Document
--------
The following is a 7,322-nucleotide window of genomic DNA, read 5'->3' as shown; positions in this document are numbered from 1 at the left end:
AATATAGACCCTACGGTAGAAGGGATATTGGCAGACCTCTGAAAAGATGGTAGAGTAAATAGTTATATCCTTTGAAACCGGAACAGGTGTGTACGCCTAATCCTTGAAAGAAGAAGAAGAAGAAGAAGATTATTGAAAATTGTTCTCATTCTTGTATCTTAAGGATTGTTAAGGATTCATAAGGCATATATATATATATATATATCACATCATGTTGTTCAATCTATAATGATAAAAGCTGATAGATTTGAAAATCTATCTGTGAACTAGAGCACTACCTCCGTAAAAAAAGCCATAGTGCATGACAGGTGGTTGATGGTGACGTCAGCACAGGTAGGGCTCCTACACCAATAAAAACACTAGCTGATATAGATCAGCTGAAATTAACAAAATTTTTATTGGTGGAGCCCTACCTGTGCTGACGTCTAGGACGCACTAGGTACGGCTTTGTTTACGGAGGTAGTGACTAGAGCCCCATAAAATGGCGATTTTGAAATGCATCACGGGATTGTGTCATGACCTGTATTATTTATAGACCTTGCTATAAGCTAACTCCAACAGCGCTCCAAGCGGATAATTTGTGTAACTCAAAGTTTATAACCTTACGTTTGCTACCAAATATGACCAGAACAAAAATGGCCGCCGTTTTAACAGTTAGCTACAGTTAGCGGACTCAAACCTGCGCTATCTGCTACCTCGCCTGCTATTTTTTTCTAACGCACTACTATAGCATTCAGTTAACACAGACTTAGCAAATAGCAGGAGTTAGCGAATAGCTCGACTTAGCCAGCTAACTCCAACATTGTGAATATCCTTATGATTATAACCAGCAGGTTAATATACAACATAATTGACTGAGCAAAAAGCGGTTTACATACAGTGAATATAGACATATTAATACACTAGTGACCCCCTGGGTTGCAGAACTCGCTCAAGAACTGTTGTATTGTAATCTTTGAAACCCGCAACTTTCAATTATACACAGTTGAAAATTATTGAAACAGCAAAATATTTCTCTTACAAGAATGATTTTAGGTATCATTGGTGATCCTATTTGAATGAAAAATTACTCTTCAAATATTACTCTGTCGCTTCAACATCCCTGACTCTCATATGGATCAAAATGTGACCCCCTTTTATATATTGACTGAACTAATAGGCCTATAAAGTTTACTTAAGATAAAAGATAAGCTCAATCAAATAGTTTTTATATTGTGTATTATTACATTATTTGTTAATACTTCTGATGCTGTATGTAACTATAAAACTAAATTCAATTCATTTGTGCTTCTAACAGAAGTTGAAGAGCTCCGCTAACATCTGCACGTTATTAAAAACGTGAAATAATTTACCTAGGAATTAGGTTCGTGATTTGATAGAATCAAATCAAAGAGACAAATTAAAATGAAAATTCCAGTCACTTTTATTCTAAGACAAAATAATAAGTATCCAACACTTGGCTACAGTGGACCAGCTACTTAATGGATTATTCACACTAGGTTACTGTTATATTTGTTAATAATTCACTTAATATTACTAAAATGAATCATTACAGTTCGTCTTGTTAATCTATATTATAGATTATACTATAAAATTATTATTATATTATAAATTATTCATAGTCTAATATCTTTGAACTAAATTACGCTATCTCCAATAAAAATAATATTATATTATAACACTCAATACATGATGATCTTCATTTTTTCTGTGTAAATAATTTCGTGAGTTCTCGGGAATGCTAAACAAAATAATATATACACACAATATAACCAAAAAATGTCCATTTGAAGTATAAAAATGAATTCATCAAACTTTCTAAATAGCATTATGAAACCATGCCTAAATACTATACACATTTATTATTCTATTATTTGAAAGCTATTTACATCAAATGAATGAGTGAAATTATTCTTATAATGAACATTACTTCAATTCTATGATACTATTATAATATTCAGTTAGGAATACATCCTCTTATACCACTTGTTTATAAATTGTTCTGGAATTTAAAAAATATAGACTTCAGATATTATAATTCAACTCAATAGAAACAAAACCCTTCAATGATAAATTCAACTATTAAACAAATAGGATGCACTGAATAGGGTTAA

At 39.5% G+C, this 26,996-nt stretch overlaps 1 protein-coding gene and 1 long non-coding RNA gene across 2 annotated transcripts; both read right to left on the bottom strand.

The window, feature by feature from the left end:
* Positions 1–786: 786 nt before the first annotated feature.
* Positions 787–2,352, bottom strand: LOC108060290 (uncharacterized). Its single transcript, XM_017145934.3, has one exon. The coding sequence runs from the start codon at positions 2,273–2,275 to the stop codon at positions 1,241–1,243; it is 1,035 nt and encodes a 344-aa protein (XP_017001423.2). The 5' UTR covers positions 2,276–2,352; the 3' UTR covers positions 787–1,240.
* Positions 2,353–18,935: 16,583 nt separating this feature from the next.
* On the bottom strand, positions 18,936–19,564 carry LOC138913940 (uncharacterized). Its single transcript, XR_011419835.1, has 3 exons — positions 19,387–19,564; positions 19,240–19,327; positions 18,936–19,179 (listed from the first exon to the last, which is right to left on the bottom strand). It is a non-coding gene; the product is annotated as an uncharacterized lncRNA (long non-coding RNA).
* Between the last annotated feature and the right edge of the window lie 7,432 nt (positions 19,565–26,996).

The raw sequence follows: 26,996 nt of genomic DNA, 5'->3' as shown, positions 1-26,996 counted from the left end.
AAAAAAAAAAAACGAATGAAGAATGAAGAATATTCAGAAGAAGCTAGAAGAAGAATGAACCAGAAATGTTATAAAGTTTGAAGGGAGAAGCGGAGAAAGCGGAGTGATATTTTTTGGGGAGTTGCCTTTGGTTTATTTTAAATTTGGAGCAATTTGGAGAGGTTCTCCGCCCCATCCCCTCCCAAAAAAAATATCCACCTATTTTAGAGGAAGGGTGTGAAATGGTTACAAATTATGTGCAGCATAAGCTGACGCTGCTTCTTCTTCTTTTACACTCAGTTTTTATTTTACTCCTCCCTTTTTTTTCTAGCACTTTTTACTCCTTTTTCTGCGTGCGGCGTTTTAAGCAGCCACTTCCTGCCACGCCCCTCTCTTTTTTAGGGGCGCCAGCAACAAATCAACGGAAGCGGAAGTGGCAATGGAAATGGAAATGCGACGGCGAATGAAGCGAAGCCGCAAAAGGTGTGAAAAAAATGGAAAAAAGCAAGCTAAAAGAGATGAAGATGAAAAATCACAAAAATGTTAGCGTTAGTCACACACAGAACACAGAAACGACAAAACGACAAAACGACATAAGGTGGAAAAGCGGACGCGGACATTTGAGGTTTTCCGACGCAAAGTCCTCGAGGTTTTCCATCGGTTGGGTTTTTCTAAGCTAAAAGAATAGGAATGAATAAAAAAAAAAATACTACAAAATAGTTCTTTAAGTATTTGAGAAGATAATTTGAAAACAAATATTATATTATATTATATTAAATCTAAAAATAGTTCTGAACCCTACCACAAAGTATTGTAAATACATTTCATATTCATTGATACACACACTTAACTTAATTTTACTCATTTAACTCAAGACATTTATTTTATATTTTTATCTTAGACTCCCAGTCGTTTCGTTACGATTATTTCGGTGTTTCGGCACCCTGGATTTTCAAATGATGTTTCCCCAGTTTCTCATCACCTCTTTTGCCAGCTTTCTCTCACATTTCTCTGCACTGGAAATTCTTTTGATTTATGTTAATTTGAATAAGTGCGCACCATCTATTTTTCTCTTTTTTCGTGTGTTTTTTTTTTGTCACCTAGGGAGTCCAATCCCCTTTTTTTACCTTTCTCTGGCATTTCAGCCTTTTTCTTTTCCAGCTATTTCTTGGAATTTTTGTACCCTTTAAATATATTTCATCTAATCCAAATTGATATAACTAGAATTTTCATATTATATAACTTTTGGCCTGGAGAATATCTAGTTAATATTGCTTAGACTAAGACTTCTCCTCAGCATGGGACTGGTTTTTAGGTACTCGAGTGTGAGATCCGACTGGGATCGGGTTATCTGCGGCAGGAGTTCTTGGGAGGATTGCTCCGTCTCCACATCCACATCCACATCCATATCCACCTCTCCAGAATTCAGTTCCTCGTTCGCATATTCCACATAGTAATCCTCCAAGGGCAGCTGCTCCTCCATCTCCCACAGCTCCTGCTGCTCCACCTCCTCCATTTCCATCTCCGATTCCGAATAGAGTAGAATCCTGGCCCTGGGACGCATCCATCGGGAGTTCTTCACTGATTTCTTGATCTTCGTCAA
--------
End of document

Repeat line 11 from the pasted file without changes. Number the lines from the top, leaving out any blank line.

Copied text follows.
AAAAAAAAAAAACGAATGAAGAATGAAGAATATTCAGAAGAAGCTAGAAGAAGAATGAACCAGAAATGTTATAAAGTTTGAAGGGAGAAGCGGAGAAAGCGGAGTGATATTTTTTGGGGAGTTGCCTTTGGTTTATTTTAAATTTGGAGCAATTTGGAGAGGTTCTCCGCCCCATCCCCTCCCAAAAAAAATATCCACCTATTTTAGAGGAAGGGTGTGAAATGGTTACAAATTATGTGCAGCATAAGCTGACGCTGCTTCTTCTTCTTTTACACTCAGTTTTTATTTTACTCCTCCCTTTTTTTTCTAGCACTTTTTACTCCTTTTTCTGCGTGCGGCGTTTTAAGCAGCCACTTCCTGCCACGCCCCTCTCTTTTTTAGGGGCGCCAGCAACAAATCAACGGAAGCGGAAGTGGCAATGGAAATGGAAATGCGACGGCGAATGAAGCGAAGCCGCAAAAGGTGTGAAAAAAATGGAAAAAAGCAAGCTAAAAGAGATGAAGATGAAAAATCACAAAAATGTTAGCGTTAGTCACACACAGAACACAGAAACGACAAAACGACAAAACGACATAAGGTGGAAAAGCGGACGCGGACATTTGAGGTTTTCCGACGCAAAGTCCTCGAGGTTTTCCATCGGTTGGGTTTTTCTAAGCTAAAAGAATAGGAATGAATAAAAAAAAAAATACTACAAAATAGTTCTTTAAGTATTTGAGAAGATAATTTGAAAACAAATATTATATTATATTATATTAAATCTAAAAATAGTTCTGAACCCTACCACAAAGTATTGTAAATACATTTCATATTCATTGATACACACACTTAACTTAATTTTACTCATTTAACTCAAGACATTTATTTTATATTTTTATCTTAGACTCCCAGTCGTTTCGTTACGATTATTTCGGTGTTTCGGCACCCTGGATTTTCAAATGATGTTTCCCCAGTTTCTCATCACCTCTTTTGCCAGCTTTCTCTCACATTTCTCTGCACTGGAAATTCTTTTGATTTATGTTAATTTGAATAAGTGCGCACCATCTATTTTTCTCTTTTTTCGTGTGTTTTTTTTTTGTCACCTAGGGAGTCCAATCCCCTTTTTTTACCTTTCTCTGGCATTTCAGCCTTTTTCTTTTCCAGCTATTTCTTGGAATTTTTGTACCCTTTAAATATATTTCATCTAATCCAAATTGATATAACTAGAATTTTCATATTATATAACTTTTGGCCTGGAGAATATCTAGTTAATATTGCTTAGACTAAGACTTCTCCTCAGCATGGGACTGGTTTTTAGGTACTCGAGTGTGAGATCCGACTGGGATCGGGTTATCTGCGGCAGGAGTTCTTGGGAGGATTGCTCCGTCTCCACATCCACATCCACATCCATATCCACCTCTCCAGAATTCAGTTCCTCGTTCGCATATTCCACATAGTAATCCTCCAAGGGCAGCTGCTCCTCCATCTCCCACAGCTCCTGCTGCTCCACCTCCTCCATTTCCATCTCCGATTCCGAATAGAGTAGAATCCTGGCCCTGGGACGCATCCATCGGGAGTTCTTCACTGATTTCTTGATCTTCGTCAA